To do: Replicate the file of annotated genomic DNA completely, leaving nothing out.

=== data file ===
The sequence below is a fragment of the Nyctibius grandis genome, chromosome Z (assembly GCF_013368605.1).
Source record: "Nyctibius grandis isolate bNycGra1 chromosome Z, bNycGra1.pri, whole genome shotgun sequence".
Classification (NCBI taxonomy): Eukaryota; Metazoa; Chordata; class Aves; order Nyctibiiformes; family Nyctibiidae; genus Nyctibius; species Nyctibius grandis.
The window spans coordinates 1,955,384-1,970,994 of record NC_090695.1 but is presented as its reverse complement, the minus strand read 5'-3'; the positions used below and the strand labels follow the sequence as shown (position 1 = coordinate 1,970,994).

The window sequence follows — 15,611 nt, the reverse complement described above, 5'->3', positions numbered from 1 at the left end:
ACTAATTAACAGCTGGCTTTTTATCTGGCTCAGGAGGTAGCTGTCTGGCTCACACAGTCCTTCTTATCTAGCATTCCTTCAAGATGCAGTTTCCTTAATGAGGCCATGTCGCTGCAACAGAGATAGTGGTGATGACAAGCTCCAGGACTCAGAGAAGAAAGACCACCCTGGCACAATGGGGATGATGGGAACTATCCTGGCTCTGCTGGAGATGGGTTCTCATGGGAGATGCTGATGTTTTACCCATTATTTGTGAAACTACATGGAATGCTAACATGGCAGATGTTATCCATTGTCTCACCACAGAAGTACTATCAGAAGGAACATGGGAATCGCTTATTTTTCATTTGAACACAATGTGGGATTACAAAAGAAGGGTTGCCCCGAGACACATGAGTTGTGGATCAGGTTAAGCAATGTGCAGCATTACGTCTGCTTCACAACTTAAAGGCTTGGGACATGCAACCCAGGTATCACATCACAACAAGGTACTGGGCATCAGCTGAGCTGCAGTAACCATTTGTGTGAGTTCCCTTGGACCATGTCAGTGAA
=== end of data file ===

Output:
The sequence below is a fragment of the Nyctibius grandis genome, chromosome Z (assembly GCF_013368605.1).
Source record: "Nyctibius grandis isolate bNycGra1 chromosome Z, bNycGra1.pri, whole genome shotgun sequence".
Classification (NCBI taxonomy): Eukaryota; Metazoa; Chordata; class Aves; order Nyctibiiformes; family Nyctibiidae; genus Nyctibius; species Nyctibius grandis.
The window spans coordinates 1,955,384-1,970,994 of record NC_090695.1 but is presented as its reverse complement, the minus strand read 5'-3'; the positions used below and the strand labels follow the sequence as shown (position 1 = coordinate 1,970,994).

The window sequence follows — 15,611 nt, the reverse complement described above, 5'->3', positions numbered from 1 at the left end:
ACTAATTAACAGCTGGCTTTTTATCTGGCTCAGGAGGTAGCTGTCTGGCTCACACAGTCCTTCTTATCTAGCATTCCTTCAAGATGCAGTTTCCTTAATGAGGCCATGTCGCTGCAACAGAGATAGTGGTGATGACAAGCTCCAGGACTCAGAGAAGAAAGACCACCCTGGCACAATGGGGATGATGGGAACTATCCTGGCTCTGCTGGAGATGGGTTCTCATGGGAGATGCTGATGTTTTACCCATTATTTGTGAAACTACATGGAATGCTAACATGGCAGATGTTATCCATTGTCTCACCACAGAAGTACTATCAGAAGGAACATGGGAATCGCTTATTTTTCATTTGAACACAATGTGGGATTACAAAAGAAGGGTTGCCCCGAGACACATGAGTTGTGGATCAGGTTAAGCAATGTGCAGCATTACGTCTGCTTCACAACTTAAAGGCTTGGGACATGCAACCCAGGTATCACATCACAACAAGGTACTGGGCATCAGCTGAGCTGCAGTAACCATTTGTGTGAGTTCCCTTGGACCATGTCAGTGAA